4

For real $a$ and $x\in(0,1)$, let \begin{equation*} p_a(x):=e^{ax+h(x)}/C(a), \end{equation*} where $h(x):=-x\ln x-(1-x)\ln(1-x)$ and $C(a):=\int_0^1 e^{ax+h(x)}\,dx$, so that $p_a$ is a pdf on $(0,1)$ and \begin{equation*} V(p)=\int_0^1(p(x)\ln p(x)-h(x)p(x))\,dx \tag{1} \end{equation*} and \begin{equation*} \int_0^1 xp_a(x)\,dx=L'(a), \quad L(...


3

Arbitrary metric spaces, no. A classic text discussing such "derivation" is: Hayes, C. A.; Pauc, C. Y., Derivation and martingales, Ergebnisse der Mathematik und ihrer Grenzgebiete. 49. Berlin-Heidelberg-New York: Springer-Verlag. VII, 203 p. (1970). ZBL0192.40604. I think you get trouble even in $\mathbb R^2$ if you define your metric so that the $...


13

Let \begin{equation*} N:=\inf\{n\ge2\colon X_{n-1}>X_n\}, \end{equation*} where $X_1,X_2,\dots$ are independent random variables uniformly distributed on $[0,1]$. We want to find \begin{equation*} EX_N=\sum_{n=2}^\infty EX_n\,1(X_1\le\cdots\le X_{n-1}>X_n). \tag{1} \end{equation*} We have \begin{equation*} \begin{aligned} &EX_n\,1(X_1\...


2

As in the comment by leo monsaingeon, let $$p_*(x):=e^{h(x)}/c,$$ where $h(x):=-x\ln x-(1-x)\ln(1-x)$ and $c:=\int_0^1 e^{h(x)}\,dx$, so that $p$ is a pdf on $(0,1)$ with mean $1/2$, and $$V(p)=\int_0^1(p(x)\ln p(x)-h(x)p(x))\,dx.$$ For any pdf $q$ on $(0,1)$ with $V(q)<\infty$, the directional derivative of $V$ at $p_*$ in the direction of $q-p_*$ is $$\...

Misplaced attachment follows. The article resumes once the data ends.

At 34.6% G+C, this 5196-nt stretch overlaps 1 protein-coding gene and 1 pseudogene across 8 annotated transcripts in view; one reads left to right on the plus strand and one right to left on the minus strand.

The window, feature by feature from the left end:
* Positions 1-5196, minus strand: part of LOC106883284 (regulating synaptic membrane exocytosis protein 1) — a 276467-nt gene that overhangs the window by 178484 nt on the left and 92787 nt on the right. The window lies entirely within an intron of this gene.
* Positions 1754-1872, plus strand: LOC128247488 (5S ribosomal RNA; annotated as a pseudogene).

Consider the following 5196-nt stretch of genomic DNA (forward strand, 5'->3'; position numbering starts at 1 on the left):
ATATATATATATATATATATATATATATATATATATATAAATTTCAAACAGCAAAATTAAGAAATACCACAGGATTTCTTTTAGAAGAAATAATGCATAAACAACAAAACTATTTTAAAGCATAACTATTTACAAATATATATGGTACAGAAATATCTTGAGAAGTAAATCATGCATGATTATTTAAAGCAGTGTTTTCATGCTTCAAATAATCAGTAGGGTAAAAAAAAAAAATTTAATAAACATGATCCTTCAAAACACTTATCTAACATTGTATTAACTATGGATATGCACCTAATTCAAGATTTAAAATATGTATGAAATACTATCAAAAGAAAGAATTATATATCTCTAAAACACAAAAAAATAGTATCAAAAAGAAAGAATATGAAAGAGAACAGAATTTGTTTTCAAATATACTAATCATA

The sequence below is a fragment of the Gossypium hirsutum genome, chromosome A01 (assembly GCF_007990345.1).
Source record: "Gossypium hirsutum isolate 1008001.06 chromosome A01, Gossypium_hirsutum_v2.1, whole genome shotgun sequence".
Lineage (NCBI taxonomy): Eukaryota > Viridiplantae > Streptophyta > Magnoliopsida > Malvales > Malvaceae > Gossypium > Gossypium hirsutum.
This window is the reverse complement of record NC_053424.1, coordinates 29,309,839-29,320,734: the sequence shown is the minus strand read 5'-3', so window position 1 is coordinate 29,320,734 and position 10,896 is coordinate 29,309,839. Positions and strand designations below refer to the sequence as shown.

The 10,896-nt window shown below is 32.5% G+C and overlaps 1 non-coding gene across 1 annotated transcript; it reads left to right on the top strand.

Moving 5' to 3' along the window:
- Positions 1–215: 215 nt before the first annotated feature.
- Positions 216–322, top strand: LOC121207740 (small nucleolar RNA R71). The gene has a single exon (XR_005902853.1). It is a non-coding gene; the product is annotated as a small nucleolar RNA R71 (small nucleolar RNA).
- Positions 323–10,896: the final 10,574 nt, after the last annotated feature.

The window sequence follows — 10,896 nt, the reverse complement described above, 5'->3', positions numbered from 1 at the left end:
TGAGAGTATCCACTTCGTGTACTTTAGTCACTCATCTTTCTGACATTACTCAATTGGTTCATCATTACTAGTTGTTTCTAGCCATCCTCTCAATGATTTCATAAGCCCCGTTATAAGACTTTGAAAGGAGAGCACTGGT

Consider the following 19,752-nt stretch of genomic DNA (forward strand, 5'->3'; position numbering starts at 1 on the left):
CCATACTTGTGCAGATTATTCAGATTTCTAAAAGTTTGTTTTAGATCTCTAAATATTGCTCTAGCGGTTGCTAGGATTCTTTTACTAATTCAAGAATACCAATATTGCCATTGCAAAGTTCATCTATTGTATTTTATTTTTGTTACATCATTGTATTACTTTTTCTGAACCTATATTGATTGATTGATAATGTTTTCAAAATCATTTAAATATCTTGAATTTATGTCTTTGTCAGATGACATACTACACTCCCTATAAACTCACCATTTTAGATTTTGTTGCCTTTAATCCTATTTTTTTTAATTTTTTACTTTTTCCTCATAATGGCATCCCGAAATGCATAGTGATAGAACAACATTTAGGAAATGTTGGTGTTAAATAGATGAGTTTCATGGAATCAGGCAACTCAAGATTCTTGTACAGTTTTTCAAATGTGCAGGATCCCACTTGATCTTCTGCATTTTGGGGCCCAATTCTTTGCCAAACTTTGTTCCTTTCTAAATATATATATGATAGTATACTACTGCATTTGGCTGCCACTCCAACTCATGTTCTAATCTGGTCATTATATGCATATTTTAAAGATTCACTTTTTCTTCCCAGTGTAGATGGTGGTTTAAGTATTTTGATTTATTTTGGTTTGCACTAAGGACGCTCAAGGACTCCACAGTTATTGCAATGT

1

$\newcommand{\ep}{\varepsilon}\newcommand\R{\mathbb R}$Yes, the minimizer $\mu$ is absolutely continuous (w.r. to the Lebesgue measure $|\cdot|$). Indeed, you showed that \begin{equation*} F(\rho_n)\to m:=\inf_\rho F(\rho) \tag{-1} \end{equation*} and \begin{equation*} \mu_{\rho_n}\to\mu \tag{-0.5} \end{equation*} weakly for some sequence $(\rho_n)$ ...


0

Even if we accept your proposal to model a player with numbers $W$ and $D$, it seems unlikely to me that we can get very far without further assumptions. Focus on drawn positions for a moment. Say that a position is a "tightrope" if only a tiny fraction of the legal moves save the draw, and say that a position is an "easy street" if ...


2

Indeed, the condition $\det M\ne0$ can be expressed as a certain non-independence condition, as follows. For $i$ and $j$ in $[J]:=\{1,\dots,J\}$, let \begin{equation*} p_{i|j}:=P(X=i|Y=j), \end{equation*} so that $M=[p_{i|j}]_{i,j\in[J]}$. Suppose that $\det M=0$. Then for some real $c_1,\dots,c_J$ not all of which are $0$ and for all $i\in[J]$ we have \...


1